keywords = "Value proposition, business processes, high value manufacturing, manufacturing, strategic choice theory",
author = "{Huaccho Huatuco}, {Luisa Delfa} and Veronica Martinez and Thomas Burgess and Nicky Shaw",
note = "{\circledC} 2019 Informa UK Limited, trading as Taylor & Francis Group. This is an author-produced version of the published paper. Uploaded in accordance with the publisher’s self-archiving policy. Further copying may not be permitted; contact the publisher for details.",
year = "2019",
month = "3",
day = "22",
doi = "10.1080/09537287.2018.1524162",
language = "English",
volume = "30",
pages = "60--75",
journal = "Production Planning and Control",
issn = "0953-7287",
publisher = "Taylor and Francis Ltd.",
number = "1",

}

RIS (suitable for import to EndNote) - Download

TY - JOUR

T1 - High Value Manufacturing (HVM) in the UK: Case studies and focus group insights

AU - Huaccho Huatuco, Luisa Delfa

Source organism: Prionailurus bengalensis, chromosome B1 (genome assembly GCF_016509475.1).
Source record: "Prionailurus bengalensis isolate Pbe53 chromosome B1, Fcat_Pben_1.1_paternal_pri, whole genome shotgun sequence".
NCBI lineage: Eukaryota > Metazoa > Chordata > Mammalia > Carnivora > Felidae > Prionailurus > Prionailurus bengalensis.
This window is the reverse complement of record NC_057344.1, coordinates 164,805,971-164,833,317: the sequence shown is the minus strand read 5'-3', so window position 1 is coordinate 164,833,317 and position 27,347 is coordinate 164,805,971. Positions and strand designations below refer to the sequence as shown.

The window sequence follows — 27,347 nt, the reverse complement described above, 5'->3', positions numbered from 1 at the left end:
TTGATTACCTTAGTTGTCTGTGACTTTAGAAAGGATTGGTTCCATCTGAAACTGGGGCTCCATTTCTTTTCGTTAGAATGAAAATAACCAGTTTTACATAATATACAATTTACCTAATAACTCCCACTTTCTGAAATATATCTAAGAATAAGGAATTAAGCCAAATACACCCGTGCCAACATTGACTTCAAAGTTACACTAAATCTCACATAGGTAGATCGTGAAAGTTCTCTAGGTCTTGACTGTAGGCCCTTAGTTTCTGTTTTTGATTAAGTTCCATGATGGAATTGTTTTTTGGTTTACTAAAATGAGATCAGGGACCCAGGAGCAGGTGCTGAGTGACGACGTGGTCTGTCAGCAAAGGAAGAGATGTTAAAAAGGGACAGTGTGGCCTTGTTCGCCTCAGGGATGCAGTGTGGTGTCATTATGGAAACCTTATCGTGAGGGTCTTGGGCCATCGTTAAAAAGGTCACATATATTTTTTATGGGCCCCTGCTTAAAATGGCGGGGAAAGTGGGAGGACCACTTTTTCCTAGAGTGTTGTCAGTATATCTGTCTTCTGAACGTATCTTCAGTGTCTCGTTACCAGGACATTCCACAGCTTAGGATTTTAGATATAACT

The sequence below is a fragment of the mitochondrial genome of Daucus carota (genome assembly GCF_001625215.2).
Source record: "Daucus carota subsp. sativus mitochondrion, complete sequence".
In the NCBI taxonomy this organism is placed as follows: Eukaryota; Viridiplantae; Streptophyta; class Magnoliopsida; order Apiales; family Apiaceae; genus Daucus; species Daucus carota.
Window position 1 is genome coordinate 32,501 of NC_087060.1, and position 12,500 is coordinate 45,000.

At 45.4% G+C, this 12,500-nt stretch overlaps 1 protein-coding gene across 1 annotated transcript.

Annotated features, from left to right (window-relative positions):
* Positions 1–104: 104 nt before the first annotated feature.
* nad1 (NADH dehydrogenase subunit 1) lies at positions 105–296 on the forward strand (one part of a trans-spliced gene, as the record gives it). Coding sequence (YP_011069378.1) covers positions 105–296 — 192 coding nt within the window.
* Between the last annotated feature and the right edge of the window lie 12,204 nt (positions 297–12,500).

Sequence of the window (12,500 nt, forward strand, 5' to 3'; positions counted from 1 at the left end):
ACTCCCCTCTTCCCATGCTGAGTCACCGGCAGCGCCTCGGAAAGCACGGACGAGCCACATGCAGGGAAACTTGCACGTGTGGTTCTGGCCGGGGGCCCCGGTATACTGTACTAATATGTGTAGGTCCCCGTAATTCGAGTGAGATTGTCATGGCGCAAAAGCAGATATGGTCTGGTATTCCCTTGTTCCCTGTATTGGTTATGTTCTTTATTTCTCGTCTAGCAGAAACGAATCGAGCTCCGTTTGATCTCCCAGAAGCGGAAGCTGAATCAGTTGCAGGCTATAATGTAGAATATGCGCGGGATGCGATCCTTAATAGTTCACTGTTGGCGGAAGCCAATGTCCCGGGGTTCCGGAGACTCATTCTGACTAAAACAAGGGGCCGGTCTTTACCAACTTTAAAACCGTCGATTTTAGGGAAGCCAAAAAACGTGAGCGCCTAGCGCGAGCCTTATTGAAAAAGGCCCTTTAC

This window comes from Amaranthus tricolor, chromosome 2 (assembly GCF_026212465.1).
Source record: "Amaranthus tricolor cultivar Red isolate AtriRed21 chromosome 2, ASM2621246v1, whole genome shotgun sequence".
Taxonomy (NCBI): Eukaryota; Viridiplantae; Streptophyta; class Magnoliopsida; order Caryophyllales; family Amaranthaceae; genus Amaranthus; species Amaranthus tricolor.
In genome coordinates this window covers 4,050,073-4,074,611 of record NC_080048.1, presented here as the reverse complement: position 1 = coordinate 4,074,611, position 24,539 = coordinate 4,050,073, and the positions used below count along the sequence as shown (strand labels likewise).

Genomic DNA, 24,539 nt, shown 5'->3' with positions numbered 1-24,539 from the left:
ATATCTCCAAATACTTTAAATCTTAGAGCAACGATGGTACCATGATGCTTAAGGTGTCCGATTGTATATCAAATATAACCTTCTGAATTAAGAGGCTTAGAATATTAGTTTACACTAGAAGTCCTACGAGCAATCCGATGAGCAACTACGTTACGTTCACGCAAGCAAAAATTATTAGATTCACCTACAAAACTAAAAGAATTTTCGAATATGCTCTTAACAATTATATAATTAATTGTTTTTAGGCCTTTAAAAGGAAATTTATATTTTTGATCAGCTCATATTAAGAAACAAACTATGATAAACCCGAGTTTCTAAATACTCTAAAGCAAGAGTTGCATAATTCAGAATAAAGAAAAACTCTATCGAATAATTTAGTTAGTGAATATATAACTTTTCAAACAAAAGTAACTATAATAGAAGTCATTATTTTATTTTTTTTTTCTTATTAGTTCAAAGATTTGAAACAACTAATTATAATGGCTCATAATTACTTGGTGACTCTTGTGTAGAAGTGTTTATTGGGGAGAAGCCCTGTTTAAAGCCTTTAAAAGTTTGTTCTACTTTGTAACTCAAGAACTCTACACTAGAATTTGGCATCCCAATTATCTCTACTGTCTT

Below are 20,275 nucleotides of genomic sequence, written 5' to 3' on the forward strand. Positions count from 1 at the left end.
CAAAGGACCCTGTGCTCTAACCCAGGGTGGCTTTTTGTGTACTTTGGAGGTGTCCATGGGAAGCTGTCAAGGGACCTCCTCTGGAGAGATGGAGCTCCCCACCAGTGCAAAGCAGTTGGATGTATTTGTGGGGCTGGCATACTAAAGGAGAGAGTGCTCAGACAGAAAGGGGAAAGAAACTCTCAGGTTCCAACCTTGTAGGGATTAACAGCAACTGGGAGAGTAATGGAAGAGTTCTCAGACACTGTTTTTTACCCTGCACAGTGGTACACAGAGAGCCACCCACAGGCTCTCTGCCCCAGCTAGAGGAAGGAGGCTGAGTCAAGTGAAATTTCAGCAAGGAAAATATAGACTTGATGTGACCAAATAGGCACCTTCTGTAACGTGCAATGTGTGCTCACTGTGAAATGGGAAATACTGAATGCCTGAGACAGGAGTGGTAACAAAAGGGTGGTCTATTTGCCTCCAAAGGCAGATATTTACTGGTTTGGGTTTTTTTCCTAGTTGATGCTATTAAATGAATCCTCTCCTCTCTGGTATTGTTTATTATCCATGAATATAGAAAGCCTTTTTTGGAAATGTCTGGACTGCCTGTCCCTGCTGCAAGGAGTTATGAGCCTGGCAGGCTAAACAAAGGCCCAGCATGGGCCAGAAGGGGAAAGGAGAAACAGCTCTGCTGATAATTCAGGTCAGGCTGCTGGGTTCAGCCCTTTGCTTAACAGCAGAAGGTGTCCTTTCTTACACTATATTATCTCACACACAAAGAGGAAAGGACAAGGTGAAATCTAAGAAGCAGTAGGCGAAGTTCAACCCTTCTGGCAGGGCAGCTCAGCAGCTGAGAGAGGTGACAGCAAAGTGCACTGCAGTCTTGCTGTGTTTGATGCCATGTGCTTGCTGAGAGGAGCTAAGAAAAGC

AU - Martinez, Veronica

AU - Burgess, Thomas

AU - Shaw, Nicky

N1 - © 2019 Informa UK Limited, trading as Taylor & Francis Group. This is an author-produced version of the published paper. Uploaded in accordance with the publisher’s self-archiving policy. Further copying may not be permitted; contact the publisher for details.

PY - 2019/3/22

Y1 - 2019/3/22

N2 - This paper studies the internal mechanisms that allow organisations to become high value manufacturing (HVM). Using a qualitative methodology, three UK manufacturing companies formed in-depth case studies with semi-structured interviews, observations and historical data. The HVM value matrix of Martinez and co-workers is used to categorise each organisation’s value proposition. Wider benchmarking of the three organisations was carried out against a focus group with an additional seven manufacturing organisations. Thus, data from 10 manufacturing organisations are included in this research. The cases follow the ‘customer intimacy’ HVM discipline. The business processes supporting these value propositions were identified. Interestingly, each organisation’s desired value proposition differs from their current one. ‘Technological integrators’ predominantly rely on new product development (NPD) and Strategy processes, whereas ‘Socialisors’ rely predominantly on Strategy and Customer Relationship processes. Companies can use the findings to better understand their current HVM value proposition and, where necessary, plan their transition to a future desired HVM value proposition.